Voter's Guide, 2020 Fall Elections, New Orleans
Position JUDGE -- JUVENILE COURT,Section F
NameNiki Roberts

Campaign Information

Campaign Web Site

Bio Information

Party AffiliationDemocrat
Present Employer / positionOrleans Parish District Attorney's Office/Chief of Juvenile Division
Length of residence in Jurisdiction45 years
List of educational institutions and degreesUniversity of New Orleans, BA in History with Minors in Africana Studies and English
Loyola University School of Law, JD
Prior elected and appointed positionsNone
Civic involvement and affiliationsVolunteer with Youth Ministry
Tutor college students in various subjects.
Louisiana State Bar Associations
National Black Prosecutor's Association

Questions specific to the position

1. What is your experience as an attorney in Juvenile Court? If you have had no experience practicing in Juvenile Court, please discuss any other experience that would qualify you for this position. I have worked in several sections of Juvenile Court as an Assistant District Attorney for many years. Responsibilities included screening cases upon arrest for prosecutorial merit and presenting those cases to the trial judge for prosecution. As Chief of the Juvenile Division of the District Attorney’s Office, I am responsible for supervising attorneys prosecuting child in need of care (CINC), families in need of services (FINS) and delinquency cases, I screen cases that have prosecutorial merit but make the determination that the youth and community are better served by diverting the case out of the court system. In addition to those duties, I handle the complex juvenile litigation cases. These experiences make me uniquely qualified to handle the intricacies to handle the specialized areas of juvenile law.
2. What rehabilitation and support programs do you support and are there any other programs you would initiate? In addition to current court operated programs, I want to create programs focusing on vocational education and mental health and to seek guidance and ideas from community organizations. Focusing on mental health deals with some of the root issues for our youth while vocational programs create opportunities to become self-sufficient and productive within the community. I believe that focusing on these two areas would create long term solutions to some of the problems currently facing our youth. I would work with community stakeholders. There are many programmatic resources within the community that simply are not being taken advantage of. These programs focus on mentoring both boys and girls and helping them with life skills and coping skills for conflict resolution. In addition to these programs I would also like to have the kids mentored in financial responsibility, teaching them about banking and how credit works. My goal is to teach our youth how to invest in themselves.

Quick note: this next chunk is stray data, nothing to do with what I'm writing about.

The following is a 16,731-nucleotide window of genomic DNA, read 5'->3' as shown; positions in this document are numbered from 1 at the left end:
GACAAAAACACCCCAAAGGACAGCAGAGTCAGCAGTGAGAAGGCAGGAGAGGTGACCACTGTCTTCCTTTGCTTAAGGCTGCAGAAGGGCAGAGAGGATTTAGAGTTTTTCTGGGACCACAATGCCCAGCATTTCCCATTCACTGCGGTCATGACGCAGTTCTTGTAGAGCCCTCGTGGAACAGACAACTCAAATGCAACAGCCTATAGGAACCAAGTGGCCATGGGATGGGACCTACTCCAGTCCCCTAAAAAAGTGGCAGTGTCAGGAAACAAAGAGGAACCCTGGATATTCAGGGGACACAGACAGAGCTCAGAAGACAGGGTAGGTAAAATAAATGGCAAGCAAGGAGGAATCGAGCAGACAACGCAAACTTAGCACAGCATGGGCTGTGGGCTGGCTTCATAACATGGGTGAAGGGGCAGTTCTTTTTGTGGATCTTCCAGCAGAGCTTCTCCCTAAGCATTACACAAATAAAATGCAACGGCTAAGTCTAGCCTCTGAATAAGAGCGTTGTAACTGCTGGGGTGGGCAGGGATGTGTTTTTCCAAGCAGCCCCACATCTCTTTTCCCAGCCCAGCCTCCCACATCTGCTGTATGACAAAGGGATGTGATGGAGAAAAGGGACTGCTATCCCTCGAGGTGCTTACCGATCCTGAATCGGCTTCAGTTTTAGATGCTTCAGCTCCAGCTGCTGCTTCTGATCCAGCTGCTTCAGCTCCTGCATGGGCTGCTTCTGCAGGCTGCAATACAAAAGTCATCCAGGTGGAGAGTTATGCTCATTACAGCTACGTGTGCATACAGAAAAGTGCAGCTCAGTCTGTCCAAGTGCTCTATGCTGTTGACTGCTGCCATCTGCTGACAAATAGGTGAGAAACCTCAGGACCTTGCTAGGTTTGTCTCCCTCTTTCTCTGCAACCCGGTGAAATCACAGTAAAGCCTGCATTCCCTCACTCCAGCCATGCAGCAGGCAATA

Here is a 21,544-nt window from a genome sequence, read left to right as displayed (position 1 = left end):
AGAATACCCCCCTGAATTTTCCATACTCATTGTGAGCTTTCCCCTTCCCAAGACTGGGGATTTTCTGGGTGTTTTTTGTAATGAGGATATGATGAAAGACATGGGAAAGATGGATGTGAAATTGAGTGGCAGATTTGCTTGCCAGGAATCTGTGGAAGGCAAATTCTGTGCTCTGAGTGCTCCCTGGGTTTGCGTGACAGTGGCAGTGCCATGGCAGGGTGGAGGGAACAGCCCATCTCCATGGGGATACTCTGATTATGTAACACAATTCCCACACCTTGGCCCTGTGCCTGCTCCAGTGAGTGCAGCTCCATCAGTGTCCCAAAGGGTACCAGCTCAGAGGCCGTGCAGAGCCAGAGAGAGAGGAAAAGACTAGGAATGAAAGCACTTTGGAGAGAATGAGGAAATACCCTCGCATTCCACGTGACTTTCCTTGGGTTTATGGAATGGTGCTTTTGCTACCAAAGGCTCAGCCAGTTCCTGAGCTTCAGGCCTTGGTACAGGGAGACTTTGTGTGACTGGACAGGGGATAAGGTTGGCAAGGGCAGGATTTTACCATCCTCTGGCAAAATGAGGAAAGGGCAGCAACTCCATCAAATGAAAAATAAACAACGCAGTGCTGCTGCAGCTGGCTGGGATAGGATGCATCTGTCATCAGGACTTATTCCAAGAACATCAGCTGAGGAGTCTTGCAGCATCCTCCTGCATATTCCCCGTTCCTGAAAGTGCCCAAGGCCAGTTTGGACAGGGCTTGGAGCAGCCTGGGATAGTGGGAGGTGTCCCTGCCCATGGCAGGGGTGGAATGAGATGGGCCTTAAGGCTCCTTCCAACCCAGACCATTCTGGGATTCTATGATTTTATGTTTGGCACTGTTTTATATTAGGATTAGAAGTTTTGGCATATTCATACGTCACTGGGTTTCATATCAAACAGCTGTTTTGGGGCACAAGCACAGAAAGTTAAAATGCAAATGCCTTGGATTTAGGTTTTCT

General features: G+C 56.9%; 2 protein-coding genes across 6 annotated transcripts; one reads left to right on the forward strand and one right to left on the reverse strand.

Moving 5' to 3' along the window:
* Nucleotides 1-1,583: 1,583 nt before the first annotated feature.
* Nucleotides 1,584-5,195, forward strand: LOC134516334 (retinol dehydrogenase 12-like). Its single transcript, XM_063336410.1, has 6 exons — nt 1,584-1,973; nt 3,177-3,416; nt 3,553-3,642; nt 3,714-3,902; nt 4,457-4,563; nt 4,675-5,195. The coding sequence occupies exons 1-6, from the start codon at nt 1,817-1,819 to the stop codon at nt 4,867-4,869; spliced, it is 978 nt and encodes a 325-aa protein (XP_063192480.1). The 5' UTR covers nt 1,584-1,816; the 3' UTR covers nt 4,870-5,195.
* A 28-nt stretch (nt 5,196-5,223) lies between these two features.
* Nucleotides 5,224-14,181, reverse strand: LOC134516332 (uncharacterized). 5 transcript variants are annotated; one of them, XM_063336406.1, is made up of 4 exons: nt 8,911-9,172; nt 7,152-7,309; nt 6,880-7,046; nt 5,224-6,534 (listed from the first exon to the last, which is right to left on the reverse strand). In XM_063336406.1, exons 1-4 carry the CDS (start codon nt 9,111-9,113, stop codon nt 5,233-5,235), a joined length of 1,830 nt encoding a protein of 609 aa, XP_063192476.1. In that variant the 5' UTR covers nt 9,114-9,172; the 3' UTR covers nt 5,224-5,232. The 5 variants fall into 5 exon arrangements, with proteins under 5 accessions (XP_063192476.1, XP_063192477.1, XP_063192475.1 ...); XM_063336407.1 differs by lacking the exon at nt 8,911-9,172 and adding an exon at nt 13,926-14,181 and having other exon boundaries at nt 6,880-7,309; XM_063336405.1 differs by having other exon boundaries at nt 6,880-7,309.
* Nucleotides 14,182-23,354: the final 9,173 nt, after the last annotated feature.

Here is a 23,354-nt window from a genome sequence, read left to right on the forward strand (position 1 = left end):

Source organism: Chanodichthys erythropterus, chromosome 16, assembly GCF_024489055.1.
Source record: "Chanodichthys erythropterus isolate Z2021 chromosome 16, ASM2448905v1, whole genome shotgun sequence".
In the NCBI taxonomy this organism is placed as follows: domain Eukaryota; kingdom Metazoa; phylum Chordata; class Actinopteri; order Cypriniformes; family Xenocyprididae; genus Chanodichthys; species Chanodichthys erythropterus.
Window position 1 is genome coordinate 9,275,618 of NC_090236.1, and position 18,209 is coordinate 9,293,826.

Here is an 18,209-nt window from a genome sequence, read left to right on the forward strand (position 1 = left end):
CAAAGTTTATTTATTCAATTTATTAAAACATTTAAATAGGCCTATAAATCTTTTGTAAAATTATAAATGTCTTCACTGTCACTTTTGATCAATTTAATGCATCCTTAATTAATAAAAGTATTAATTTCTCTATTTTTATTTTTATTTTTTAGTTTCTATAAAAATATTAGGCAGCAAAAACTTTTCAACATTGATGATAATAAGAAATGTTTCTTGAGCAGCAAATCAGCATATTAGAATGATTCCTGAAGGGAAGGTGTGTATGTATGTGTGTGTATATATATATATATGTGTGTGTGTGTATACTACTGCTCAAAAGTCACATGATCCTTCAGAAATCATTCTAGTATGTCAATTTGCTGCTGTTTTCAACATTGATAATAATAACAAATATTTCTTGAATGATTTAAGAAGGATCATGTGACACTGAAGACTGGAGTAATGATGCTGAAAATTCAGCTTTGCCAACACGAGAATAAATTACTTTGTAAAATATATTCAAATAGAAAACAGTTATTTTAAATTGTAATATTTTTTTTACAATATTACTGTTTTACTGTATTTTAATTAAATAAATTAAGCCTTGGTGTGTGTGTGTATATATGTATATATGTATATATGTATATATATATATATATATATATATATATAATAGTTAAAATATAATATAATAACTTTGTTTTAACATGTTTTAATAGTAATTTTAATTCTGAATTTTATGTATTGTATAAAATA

3. What changes will you advocate for to ensure that juvenile detention facilities have adequate resources and are sufficiently staffed? Both the juvenile detention facility which is operated by the City of New Orleans and the post adjudication facilities which are operated by the State of Louisiana are outside of direct judicial authority. However, as a Juvenile Court Judge it is within my authority to hold those agencies accountable for their failures to provide for the best interest of the child through contempt hearings. I believe that it is my duty to make sure that each child who is in a detention facility is receiving all necessary services including education, job training and mental health services to name a few. I have no qualms about holding any person or agency accountable for the failures to the children of our community. I have witnessed that use of contempt hearings to effectuate change in regards to facilities such as the now shuttered Tallulah facility.
4. What alternative sentencing measures would you implement during the pandemic to ensure the safety of convicted juveniles? There are limited cases involving crimes of violence where a juvenile judge is restricted to placing a child in custody but in most cases Juvenile Court judges have wide latitude in formulating sentences for children. With this in mind I would craft sentences within the community that are in the best interest of the child while still ensuring that the child has the appropriate services in place for them. This can be inclusive of mentoring, Zoom check ins and just ensuring that the child is not unnecessarily put in harm's way.
5. Have you ever been censored or disciplined? If yes, please explain. No.